This theory is supported by Florence, 28, a public relations executive, who is on a constant mission to lose 5kg. She talks about her mother, who made her and her sisters very aware of “good” and “bad” foods. “We were conscious that eating certain foods would make you ‘fat’,” says Florence. “And, as a result, I think about the outcome of every bite.”
Other causes are suppressing painful emotions, trying to attract attention or, most often, wanting to gain control over a situation. Ever aimed to recover from being dumped by getting a new haircut and a more streamlined body? (Subtext: I’ll take back the power by making myself slim and desirable.)
The irony of this is that under-eating can make you pile on the kilos, rather than lose them. “If you restrict food, it has a chemical effect, influencing the signals of hunger and fullness,” says Lamper. “So you overeat, beat yourself up, then soothe yourself by eating more.” It’ll also make you less good at your job because, says Edgson, “when you are not taking in enough protein, the brain is not able to fire up the neurotransmitters it needs for concentration”.
And finally – and this will come as no surprise to those of us who have lived with hunger pangs – it can make you angry. A study by Ancel Keys, an American scientist who studied the influence of diet on health, showed that reducing men’s kilojoule intake made them more obsessive, depressive and prone to mood swings.
Surely there must be a middle ground – a situation that falls somewhere between being perma-hungry and relinquishing all control and locusting our way through every chip, cupcake and spaghetti carbonara in our paths?
The experts say it’s all about changing our mindset to focus on “nourishing” ourselves with good food rather than denying ourselves the “bad”, and to stop over-thinking it because by doing that we get into the binge/starve/binge cycle and make the situation worse. Edgson talks about “back-ending” – this is her term for people who “starve themselves during the day, then lose control in the evening, eating so much, so quickly, they don’t know when they are full”.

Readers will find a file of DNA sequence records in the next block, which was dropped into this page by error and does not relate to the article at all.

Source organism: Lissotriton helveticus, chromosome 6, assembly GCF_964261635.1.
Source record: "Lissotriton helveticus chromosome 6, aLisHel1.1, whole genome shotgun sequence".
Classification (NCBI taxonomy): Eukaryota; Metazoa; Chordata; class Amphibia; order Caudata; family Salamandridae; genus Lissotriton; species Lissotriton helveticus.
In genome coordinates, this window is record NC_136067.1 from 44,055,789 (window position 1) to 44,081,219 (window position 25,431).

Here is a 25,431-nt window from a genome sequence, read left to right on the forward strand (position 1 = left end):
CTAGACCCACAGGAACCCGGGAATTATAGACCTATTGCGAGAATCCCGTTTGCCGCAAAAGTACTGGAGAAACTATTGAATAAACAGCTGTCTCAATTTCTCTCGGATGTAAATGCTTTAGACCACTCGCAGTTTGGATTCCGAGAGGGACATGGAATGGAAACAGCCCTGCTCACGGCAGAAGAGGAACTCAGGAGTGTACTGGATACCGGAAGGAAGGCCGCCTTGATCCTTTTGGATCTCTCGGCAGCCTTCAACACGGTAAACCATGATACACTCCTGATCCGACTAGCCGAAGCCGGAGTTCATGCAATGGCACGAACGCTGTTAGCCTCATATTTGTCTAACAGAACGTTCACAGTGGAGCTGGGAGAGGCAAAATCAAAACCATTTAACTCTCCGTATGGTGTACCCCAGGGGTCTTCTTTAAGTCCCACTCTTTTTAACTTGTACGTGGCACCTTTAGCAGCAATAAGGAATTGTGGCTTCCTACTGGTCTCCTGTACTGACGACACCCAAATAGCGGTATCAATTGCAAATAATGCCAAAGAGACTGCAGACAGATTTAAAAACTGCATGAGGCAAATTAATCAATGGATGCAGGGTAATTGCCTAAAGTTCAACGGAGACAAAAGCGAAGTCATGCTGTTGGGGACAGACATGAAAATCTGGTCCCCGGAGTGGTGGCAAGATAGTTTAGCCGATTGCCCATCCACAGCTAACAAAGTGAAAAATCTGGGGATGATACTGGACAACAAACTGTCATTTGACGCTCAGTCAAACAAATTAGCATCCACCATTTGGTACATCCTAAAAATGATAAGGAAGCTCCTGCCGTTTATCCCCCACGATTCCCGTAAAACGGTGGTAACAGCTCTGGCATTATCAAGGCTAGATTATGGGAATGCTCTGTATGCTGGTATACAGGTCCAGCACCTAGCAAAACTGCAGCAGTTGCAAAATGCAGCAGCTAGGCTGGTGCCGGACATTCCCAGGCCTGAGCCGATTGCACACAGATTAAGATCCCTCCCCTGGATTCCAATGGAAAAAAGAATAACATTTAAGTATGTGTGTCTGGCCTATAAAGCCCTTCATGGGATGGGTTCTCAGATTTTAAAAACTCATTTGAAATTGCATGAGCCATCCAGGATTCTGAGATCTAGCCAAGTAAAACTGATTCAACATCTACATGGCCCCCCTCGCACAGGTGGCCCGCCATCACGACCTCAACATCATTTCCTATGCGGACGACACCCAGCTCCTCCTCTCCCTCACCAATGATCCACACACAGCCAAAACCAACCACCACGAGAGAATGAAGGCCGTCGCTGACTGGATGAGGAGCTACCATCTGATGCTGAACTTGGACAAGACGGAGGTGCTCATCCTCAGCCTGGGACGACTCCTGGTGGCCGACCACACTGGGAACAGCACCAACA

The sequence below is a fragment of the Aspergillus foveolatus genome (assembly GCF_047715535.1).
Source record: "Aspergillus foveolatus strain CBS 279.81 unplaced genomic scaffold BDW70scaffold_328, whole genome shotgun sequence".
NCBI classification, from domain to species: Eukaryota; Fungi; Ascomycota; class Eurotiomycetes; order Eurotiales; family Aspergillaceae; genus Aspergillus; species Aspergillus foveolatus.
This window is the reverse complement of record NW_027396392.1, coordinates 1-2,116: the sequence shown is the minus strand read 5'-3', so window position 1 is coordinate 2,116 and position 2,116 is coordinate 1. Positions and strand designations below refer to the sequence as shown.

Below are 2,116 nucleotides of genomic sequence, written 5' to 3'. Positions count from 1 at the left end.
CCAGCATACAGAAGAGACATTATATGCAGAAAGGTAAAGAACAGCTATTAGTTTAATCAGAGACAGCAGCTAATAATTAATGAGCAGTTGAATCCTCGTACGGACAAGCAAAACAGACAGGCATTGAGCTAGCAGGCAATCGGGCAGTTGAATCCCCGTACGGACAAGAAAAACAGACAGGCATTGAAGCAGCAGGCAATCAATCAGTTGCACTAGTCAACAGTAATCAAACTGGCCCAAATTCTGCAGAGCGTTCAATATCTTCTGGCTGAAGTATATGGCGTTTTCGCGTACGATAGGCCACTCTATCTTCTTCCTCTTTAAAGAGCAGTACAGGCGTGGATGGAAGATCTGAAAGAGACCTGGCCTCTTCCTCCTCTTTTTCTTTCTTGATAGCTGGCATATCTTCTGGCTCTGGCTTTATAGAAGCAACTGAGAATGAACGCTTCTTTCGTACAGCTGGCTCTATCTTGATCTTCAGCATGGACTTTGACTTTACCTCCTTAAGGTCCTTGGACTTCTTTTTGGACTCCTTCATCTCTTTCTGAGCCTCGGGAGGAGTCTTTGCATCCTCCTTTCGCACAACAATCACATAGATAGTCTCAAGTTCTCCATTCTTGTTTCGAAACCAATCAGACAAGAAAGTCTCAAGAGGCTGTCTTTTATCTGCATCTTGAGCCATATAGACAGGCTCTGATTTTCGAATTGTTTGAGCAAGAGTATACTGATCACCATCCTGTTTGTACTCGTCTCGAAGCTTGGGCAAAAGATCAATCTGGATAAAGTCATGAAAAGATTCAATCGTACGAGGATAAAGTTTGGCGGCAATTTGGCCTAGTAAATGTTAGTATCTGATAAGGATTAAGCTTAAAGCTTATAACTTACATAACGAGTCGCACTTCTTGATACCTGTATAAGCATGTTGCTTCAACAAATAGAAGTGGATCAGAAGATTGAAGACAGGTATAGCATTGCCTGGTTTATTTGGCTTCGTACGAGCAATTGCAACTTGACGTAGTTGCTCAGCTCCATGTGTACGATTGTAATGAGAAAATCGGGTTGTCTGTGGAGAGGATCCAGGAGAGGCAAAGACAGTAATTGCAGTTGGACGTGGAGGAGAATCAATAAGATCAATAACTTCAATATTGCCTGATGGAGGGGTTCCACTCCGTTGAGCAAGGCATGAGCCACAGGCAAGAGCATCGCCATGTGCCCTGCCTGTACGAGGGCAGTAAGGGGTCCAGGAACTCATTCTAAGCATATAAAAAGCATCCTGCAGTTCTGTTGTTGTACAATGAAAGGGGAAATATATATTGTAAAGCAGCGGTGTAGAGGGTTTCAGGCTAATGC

“I will often be ‘good’ all day,” says Lou, a 39-year-old account manager. “A banana for breakfast and soup (no bread) for lunch. Then, by the time I get home, I’m so hungry, I’ll inhale three crumpets and two pieces of toast while cooking dinner. I know this is counterproductive – I have probably had a whole meal’s worth of kilojoules before I even sit down to eat my actual evening meal.”
Edgson is dismissive of the “low fat” foods and diet drinks (“water mixed with chemicals and addictive sweeteners”) that all semirexics are familiar with to try to stave off hunger. “The route to a healthy body lies not in them, but in food that comes as nature intended – fruit, vegetables, and salads,” she says.
It makes sense. I spent a decade in that cycle of blowout then denial, of drinking Diet Coke to fill me up and eating cereal for lunch, wrestling with the background noise of saddlebag angst and kilojoule consumption. It didn’t control my life, but I can see now it was far too big a factor in it.
The irony is, I now weigh the same, but with a quarter of the angst. There’s a semirexic lurking inside somewhere. I still “run off” a big blowout and I still eat healthily all day then succumb to excessive crisps after a glass of wine, but I’ve sworn off diet drinks and stopped crucifying myself for not being a size 8. And what was it that changed? Motherhood. I had to give up control of my body and front up to the fact my eating habits could affect my babies. Now, I look back and wish I hadn’t wasted so much time berating myself. We need to put an end to all this self-flagellation, if only for the next generation.
“I want to set a good example to my daughter,” says my friend, Simone, who admits to a complicated relationship with food. “It makes you realise the throwaway comments about whether you’ve been ‘good’ or ‘bad’ in relation to food are deeply damaging.”The Butterfly Foundation’s Drazenka Floyd agrees, saying the key to establishing a better attitude with what’s on our plates is to learn “how to eat intuitively”. “It is all about eating to follow your hunger cues, not having moral values around food, such as this is ‘good’, this is ‘bad’. That’s the only way to develop a positive relationship ... the only way to nourish ourselves.’’